news National broadband provider Internode has internally flagged plans to “quietly” shut down the Premium Usenet newsgroup server it has offered to customers for some years as a free value-add to their existing broadband plans.
Popular in the 1980’s and 90’s, Usenet is a distributed Internet discussion platform which still sees a substantial amount of traffic today. The system allows users to host discussions and publish files and is accessed by users through localised mirrors, typically provided by ISPs or web hosting companies. It has also emerged as a major rival to file sharing services such as BitTorrent.
In an internal email to Internode employees in July last year sighted by Delimiter this week, Internode managing director Simon Hackett noted that the company had operated a Usenet service for some years to customers (believed to be through a partnership with Astraweb). The service had been popular with many advanced broadband users and was free of charge to Internode customers. However, wrote Hackett in his email to staff, Internode was in the process of “retiring” the Usenet service. “At some (as yet undecided) point in the future, we expect to shut the service down completely,” he wrote.
At the time, Hackett made it clear to Internode staff that the change was to occur “quietly”, without making a public fuss of the issue. Initially, all references to the Usenet service would be “removed” from the Internode website — including configuration details for the platform. The change did not go unnoticed, with a number of Internode customers protesting against the change on broadband forum Whirlpool at the time, and noting that the availability of the service was one of the main reasons they chose Internode as their broadband supplier.
At the time, despite Hackett’s pronouncement internally that the service was to be retired, Internode representative on Whirlpool Michael Kratz posted a number of responses to customers stating that no decision had yet been made as to its future. “We’re currently re-evaluating whether we retire or modify this service in the future,” he said. “No decision has yet been made regarding the timing of any changes to this service for existing customers.”
Kratz’s statements on Whirlpool are consistent with the messaging which Hackett told Internode staff they should use, when responding to customer enquiries on the matter. “There is no official reason to be provided — it’s just a decision we’ve taken,” he wrote in his email. “For existing customers, the answer is: ‘Premium USENet continues to be provided to existing customers at this time, however Internode may retire or modify this service in the future. No decision has yet been made regarding the timing of any changes to this service for existing customers.'”
“For newly enquiring customers who may say ‘Where did the Premium Usenet feature go?”, the answer is: ‘Internode is no longer offering Premium USENet as a selling feature of our services for new customers. It might work for you, but its continued operation for signups after 5th July 2011 is not guaranteed’. In both cases, try to resist embellishing those responses because that may lead to misinterpretations of them. When we have more news (cough) on this topic, we’ll provide it.”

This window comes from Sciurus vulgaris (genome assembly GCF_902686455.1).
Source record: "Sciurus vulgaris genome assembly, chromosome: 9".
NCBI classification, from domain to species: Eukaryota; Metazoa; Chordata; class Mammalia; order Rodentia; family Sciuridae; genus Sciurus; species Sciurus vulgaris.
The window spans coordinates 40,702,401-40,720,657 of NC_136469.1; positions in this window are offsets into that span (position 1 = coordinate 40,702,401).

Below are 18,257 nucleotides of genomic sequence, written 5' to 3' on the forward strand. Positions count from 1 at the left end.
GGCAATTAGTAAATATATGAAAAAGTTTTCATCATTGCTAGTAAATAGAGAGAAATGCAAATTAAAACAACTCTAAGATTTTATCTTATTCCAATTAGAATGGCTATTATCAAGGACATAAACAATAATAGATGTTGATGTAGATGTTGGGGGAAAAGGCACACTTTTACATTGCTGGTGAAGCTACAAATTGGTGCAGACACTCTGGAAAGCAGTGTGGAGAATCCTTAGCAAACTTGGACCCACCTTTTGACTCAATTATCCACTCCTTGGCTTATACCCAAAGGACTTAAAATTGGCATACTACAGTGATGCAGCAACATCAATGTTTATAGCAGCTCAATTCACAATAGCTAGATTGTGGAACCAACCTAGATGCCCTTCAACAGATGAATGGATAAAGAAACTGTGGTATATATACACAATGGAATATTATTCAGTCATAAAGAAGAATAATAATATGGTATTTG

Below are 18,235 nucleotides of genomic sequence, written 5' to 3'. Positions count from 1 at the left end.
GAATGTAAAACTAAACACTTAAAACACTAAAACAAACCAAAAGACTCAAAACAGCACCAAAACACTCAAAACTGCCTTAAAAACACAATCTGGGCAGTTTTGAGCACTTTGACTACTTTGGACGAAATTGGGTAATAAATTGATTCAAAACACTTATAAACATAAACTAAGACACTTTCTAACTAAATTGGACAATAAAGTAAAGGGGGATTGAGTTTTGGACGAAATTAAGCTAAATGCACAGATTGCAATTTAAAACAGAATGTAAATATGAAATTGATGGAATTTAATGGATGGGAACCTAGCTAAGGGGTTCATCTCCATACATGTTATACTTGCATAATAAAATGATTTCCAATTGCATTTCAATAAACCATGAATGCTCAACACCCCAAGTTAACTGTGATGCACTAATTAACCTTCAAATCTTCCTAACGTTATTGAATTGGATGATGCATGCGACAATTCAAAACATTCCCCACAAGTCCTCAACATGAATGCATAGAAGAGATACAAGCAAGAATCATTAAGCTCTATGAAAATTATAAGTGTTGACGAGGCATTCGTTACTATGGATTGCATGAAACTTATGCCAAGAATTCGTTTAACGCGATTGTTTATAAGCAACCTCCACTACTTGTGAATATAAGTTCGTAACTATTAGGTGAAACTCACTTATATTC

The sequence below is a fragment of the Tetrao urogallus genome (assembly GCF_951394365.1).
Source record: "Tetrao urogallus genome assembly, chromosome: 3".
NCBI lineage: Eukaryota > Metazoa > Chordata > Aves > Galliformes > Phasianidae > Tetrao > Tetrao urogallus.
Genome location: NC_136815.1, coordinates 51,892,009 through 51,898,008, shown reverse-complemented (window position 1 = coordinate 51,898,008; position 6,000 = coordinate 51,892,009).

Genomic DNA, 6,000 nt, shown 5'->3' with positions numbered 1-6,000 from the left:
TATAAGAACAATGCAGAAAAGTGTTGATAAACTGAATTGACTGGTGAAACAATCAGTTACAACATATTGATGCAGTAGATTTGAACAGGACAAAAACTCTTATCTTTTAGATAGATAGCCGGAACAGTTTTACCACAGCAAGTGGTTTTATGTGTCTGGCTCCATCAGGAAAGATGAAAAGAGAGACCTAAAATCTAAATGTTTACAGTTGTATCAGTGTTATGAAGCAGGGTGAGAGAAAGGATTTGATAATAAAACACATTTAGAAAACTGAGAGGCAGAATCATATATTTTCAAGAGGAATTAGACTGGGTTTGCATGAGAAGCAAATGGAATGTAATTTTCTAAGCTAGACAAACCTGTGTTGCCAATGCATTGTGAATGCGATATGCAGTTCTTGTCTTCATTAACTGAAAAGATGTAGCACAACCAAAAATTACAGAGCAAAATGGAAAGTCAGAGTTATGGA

Hackett pointed out that Internode wasn’t the only Usenet provider around, with commercial providers of such services easily available online for a fee. “It’s ok to point out that there are other ways to locate and (pay to) use this service should customers wish to use those alternative ways in the future and they can type ‘Premium Usenet’ into Google for plenty of places to go,” he wrote in his email to staff. “Internode is not ‘blocking’ anything here. We’re just gearing up to stop paying the bills on behalf of those of our customers who want to use this service.”
It’s not the first time Internode has been concerned about the financial viability of its Usenet service. In May 2007, the company temporarily shut down the service only a year after it first launched, citing the fact that only a small proportion of customers used the service. However, it was quickly reinstated, following customer complaints. Internode executives were emailed with a request to comment on this issue on Saturday afternoon but have not yet responded. Internode’s Premium Usenet service appears to still be active at the moment.
Internode is completely within its rights to shut down the Premium Usenet service, and this makes business sense. I’m sure maintaining the service is costing the company a pretty penny, and Hackett’s right — commercial services are already available if customers want to access this kind of service.
However, the way the company has communicated its decision to customers has been disingenuous. In public, Kratz was saying on Whirlpool that no decision had yet been made to definitely shut down the service, while privately, Hackett was telling staff that a decision had been made. There is a conscious approach of telling customers one thing and staff another.
It’s not at all unusual for this sort of behaviour to take place — I’ve seen similar examples of misleading statements from virtually every major company I’ve covered in Australia over the past decade. However, that doesn’t mean that it’s right. Once a decision has been made on an issue affecting customers, that decision should be communicated quickly. Why not just tell customers that the cost of operating the Usenet server wasn’t worth the return? Customers can understand financial decisions like that. There’s no need for all this cloak and dagger stuff.